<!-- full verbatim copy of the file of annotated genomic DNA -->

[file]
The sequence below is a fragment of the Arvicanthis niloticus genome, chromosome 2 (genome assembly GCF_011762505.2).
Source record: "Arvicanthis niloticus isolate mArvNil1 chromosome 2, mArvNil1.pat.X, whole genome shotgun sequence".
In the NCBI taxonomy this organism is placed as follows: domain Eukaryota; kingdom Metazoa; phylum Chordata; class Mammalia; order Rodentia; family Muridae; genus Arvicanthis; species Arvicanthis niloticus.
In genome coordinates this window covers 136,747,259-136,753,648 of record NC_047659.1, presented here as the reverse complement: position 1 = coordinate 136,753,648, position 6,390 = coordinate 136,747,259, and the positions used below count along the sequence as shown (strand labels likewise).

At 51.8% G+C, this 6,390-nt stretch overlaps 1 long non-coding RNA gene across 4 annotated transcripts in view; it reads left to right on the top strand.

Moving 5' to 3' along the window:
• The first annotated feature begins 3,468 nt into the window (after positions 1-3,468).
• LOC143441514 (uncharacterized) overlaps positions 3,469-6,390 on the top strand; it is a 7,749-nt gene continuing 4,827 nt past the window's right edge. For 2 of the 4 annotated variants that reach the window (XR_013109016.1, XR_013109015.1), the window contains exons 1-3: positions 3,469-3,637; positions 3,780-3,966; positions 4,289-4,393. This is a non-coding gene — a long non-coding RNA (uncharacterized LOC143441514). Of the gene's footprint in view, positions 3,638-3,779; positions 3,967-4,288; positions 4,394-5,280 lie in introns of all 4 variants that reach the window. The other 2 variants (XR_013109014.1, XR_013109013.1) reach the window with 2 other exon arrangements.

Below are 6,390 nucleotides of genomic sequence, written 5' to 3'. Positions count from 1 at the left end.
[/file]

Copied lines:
The sequence below is a fragment of the Arvicanthis niloticus genome, chromosome 2 (genome assembly GCF_011762505.2).
Source record: "Arvicanthis niloticus isolate mArvNil1 chromosome 2, mArvNil1.pat.X, whole genome shotgun sequence".
In the NCBI taxonomy this organism is placed as follows: domain Eukaryota; kingdom Metazoa; phylum Chordata; class Mammalia; order Rodentia; family Muridae; genus Arvicanthis; species Arvicanthis niloticus.
In genome coordinates this window covers 136,747,259-136,753,648 of record NC_047659.1, presented here as the reverse complement: position 1 = coordinate 136,753,648, position 6,390 = coordinate 136,747,259, and the positions used below count along the sequence as shown (strand labels likewise).

At 51.8% G+C, this 6,390-nt stretch overlaps 1 long non-coding RNA gene across 4 annotated transcripts in view; it reads left to right on the top strand.

Moving 5' to 3' along the window:
• The first annotated feature begins 3,468 nt into the window (after positions 1-3,468).
• LOC143441514 (uncharacterized) overlaps positions 3,469-6,390 on the top strand; it is a 7,749-nt gene continuing 4,827 nt past the window's right edge. For 2 of the 4 annotated variants that reach the window (XR_013109016.1, XR_013109015.1), the window contains exons 1-3: positions 3,469-3,637; positions 3,780-3,966; positions 4,289-4,393. This is a non-coding gene — a long non-coding RNA (uncharacterized LOC143441514). Of the gene's footprint in view, positions 3,638-3,779; positions 3,967-4,288; positions 4,394-5,280 lie in introns of all 4 variants that reach the window. The other 2 variants (XR_013109014.1, XR_013109013.1) reach the window with 2 other exon arrangements.

Below are 6,390 nucleotides of genomic sequence, written 5' to 3'. Positions count from 1 at the left end.